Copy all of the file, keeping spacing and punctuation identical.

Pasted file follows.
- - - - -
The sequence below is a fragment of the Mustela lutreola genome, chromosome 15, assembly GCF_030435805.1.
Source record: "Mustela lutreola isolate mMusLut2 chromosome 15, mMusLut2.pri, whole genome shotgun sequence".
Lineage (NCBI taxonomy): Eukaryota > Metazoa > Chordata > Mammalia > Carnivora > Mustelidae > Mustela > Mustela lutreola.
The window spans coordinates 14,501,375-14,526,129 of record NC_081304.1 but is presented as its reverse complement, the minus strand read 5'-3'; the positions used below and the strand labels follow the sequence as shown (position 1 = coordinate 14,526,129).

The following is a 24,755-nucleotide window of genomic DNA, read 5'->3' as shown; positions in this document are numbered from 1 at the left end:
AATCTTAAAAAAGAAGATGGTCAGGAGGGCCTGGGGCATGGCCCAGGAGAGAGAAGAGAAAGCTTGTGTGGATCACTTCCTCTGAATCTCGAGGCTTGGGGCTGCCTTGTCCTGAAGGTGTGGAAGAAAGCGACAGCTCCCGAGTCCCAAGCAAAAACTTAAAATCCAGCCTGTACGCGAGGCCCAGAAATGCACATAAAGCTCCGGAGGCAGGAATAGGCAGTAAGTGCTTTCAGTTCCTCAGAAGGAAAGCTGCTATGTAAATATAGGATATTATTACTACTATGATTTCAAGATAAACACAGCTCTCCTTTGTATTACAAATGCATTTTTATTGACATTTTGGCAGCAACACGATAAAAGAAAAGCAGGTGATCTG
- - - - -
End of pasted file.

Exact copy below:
The sequence below is a fragment of the Mustela lutreola genome, chromosome 15, assembly GCF_030435805.1.
Source record: "Mustela lutreola isolate mMusLut2 chromosome 15, mMusLut2.pri, whole genome shotgun sequence".
Lineage (NCBI taxonomy): Eukaryota > Metazoa > Chordata > Mammalia > Carnivora > Mustelidae > Mustela > Mustela lutreola.
The window spans coordinates 14,501,375-14,526,129 of record NC_081304.1 but is presented as its reverse complement, the minus strand read 5'-3'; the positions used below and the strand labels follow the sequence as shown (position 1 = coordinate 14,526,129).

The following is a 24,755-nucleotide window of genomic DNA, read 5'->3' as shown; positions in this document are numbered from 1 at the left end:
AATCTTAAAAAAGAAGATGGTCAGGAGGGCCTGGGGCATGGCCCAGGAGAGAGAAGAGAAAGCTTGTGTGGATCACTTCCTCTGAATCTCGAGGCTTGGGGCTGCCTTGTCCTGAAGGTGTGGAAGAAAGCGACAGCTCCCGAGTCCCAAGCAAAAACTTAAAATCCAGCCTGTACGCGAGGCCCAGAAATGCACATAAAGCTCCGGAGGCAGGAATAGGCAGTAAGTGCTTTCAGTTCCTCAGAAGGAAAGCTGCTATGTAAATATAGGATATTATTACTACTATGATTTCAAGATAAACACAGCTCTCCTTTGTATTACAAATGCATTTTTATTGACATTTTGGCAGCAACACGATAAAAGAAAAGCAGGTGATCTG